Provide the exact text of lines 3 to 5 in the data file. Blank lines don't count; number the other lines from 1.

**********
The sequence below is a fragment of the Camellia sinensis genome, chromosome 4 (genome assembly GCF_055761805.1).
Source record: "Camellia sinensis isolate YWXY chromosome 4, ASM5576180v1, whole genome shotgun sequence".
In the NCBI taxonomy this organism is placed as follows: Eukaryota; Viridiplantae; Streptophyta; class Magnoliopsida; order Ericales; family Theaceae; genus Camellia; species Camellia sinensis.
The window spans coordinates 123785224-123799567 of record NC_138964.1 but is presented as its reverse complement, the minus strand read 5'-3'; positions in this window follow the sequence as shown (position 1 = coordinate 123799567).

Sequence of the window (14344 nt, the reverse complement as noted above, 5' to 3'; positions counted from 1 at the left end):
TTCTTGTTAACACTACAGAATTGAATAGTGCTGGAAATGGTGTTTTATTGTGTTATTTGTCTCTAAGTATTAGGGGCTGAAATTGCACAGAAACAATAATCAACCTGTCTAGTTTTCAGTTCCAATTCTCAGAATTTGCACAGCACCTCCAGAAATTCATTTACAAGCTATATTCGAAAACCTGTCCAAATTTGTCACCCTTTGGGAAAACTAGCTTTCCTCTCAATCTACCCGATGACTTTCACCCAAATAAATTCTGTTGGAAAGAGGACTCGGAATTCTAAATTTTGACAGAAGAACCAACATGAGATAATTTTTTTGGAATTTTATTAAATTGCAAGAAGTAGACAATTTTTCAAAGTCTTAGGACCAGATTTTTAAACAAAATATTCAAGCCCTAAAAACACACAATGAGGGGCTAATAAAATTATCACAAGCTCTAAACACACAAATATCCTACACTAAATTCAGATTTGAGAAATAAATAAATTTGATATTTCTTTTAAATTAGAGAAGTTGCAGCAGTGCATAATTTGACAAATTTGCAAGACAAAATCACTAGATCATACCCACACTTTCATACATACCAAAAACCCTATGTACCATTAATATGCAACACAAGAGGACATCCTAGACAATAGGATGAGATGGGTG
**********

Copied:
In the NCBI taxonomy this organism is placed as follows: Eukaryota; Viridiplantae; Streptophyta; class Magnoliopsida; order Ericales; family Theaceae; genus Camellia; species Camellia sinensis.
The window spans coordinates 123785224-123799567 of record NC_138964.1 but is presented as its reverse complement, the minus strand read 5'-3'; positions in this window follow the sequence as shown (position 1 = coordinate 123799567).

Sequence of the window (14344 nt, the reverse complement as noted above, 5' to 3'; positions counted from 1 at the left end):